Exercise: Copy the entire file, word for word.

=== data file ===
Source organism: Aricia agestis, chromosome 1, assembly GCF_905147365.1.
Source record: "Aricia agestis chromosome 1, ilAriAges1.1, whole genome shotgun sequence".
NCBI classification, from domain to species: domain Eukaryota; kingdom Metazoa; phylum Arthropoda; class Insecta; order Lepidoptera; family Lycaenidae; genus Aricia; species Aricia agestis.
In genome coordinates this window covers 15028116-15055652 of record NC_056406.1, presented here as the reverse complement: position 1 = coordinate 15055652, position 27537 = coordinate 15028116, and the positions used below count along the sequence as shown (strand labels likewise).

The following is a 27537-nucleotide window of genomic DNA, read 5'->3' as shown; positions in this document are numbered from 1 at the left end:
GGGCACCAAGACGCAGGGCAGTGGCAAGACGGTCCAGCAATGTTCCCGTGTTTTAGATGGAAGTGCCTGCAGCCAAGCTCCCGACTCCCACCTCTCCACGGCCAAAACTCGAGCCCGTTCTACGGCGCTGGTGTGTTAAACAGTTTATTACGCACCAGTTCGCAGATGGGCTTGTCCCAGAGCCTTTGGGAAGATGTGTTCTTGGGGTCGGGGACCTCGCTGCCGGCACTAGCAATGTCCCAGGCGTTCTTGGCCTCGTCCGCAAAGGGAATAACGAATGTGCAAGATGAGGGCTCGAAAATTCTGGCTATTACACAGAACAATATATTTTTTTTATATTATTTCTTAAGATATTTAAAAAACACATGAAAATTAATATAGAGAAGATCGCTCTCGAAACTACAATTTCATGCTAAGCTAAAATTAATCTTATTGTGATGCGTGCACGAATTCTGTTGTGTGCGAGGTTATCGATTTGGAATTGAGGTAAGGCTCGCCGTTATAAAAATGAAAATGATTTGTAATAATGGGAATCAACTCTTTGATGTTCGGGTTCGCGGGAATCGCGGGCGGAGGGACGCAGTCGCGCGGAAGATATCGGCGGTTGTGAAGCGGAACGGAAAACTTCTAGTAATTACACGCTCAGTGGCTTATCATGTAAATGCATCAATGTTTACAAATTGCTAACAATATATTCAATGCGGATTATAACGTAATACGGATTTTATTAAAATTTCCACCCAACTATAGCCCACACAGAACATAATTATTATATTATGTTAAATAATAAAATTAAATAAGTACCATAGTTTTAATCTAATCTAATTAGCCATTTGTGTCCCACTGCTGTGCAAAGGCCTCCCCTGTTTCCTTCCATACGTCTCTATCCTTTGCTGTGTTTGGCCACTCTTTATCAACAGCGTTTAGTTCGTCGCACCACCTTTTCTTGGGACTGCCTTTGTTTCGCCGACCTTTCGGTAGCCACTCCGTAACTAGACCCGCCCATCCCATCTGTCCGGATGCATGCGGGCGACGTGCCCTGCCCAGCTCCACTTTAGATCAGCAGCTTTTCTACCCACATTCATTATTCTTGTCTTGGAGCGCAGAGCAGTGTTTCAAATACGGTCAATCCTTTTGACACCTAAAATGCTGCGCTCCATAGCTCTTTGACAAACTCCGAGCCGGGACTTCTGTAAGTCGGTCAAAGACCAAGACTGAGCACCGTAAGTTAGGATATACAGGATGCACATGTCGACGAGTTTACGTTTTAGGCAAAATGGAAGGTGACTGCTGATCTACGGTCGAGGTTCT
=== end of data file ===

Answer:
Source organism: Aricia agestis, chromosome 1, assembly GCF_905147365.1.
Source record: "Aricia agestis chromosome 1, ilAriAges1.1, whole genome shotgun sequence".
NCBI classification, from domain to species: domain Eukaryota; kingdom Metazoa; phylum Arthropoda; class Insecta; order Lepidoptera; family Lycaenidae; genus Aricia; species Aricia agestis.
In genome coordinates this window covers 15028116-15055652 of record NC_056406.1, presented here as the reverse complement: position 1 = coordinate 15055652, position 27537 = coordinate 15028116, and the positions used below count along the sequence as shown (strand labels likewise).

The following is a 27537-nucleotide window of genomic DNA, read 5'->3' as shown; positions in this document are numbered from 1 at the left end:
GGGCACCAAGACGCAGGGCAGTGGCAAGACGGTCCAGCAATGTTCCCGTGTTTTAGATGGAAGTGCCTGCAGCCAAGCTCCCGACTCCCACCTCTCCACGGCCAAAACTCGAGCCCGTTCTACGGCGCTGGTGTGTTAAACAGTTTATTACGCACCAGTTCGCAGATGGGCTTGTCCCAGAGCCTTTGGGAAGATGTGTTCTTGGGGTCGGGGACCTCGCTGCCGGCACTAGCAATGTCCCAGGCGTTCTTGGCCTCGTCCGCAAAGGGAATAACGAATGTGCAAGATGAGGGCTCGAAAATTCTGGCTATTACACAGAACAATATATTTTTTTTATATTATTTCTTAAGATATTTAAAAAACACATGAAAATTAATATAGAGAAGATCGCTCTCGAAACTACAATTTCATGCTAAGCTAAAATTAATCTTATTGTGATGCGTGCACGAATTCTGTTGTGTGCGAGGTTATCGATTTGGAATTGAGGTAAGGCTCGCCGTTATAAAAATGAAAATGATTTGTAATAATGGGAATCAACTCTTTGATGTTCGGGTTCGCGGGAATCGCGGGCGGAGGGACGCAGTCGCGCGGAAGATATCGGCGGTTGTGAAGCGGAACGGAAAACTTCTAGTAATTACACGCTCAGTGGCTTATCATGTAAATGCATCAATGTTTACAAATTGCTAACAATATATTCAATGCGGATTATAACGTAATACGGATTTTATTAAAATTTCCACCCAACTATAGCCCACACAGAACATAATTATTATATTATGTTAAATAATAAAATTAAATAAGTACCATAGTTTTAATCTAATCTAATTAGCCATTTGTGTCCCACTGCTGTGCAAAGGCCTCCCCTGTTTCCTTCCATACGTCTCTATCCTTTGCTGTGTTTGGCCACTCTTTATCAACAGCGTTTAGTTCGTCGCACCACCTTTTCTTGGGACTGCCTTTGTTTCGCCGACCTTTCGGTAGCCACTCCGTAACTAGACCCGCCCATCCCATCTGTCCGGATGCATGCGGGCGACGTGCCCTGCCCAGCTCCACTTTAGATCAGCAGCTTTTCTACCCACATTCATTATTCTTGTCTTGGAGCGCAGAGCAGTGTTTCAAATACGGTCAATCCTTTTGACACCTAAAATGCTGCGCTCCATAGCTCTTTGACAAACTCCGAGCCGGGACTTCTGTAAGTCGGTCAAAGACCAAGACTGAGCACCGTAAGTTAGGATATACAGGATGCACATGTCGACGAGTTTACGTTTTAGGCAAAATGGAAGGTGACTGCTGATCTACGGTCGAGGTTCT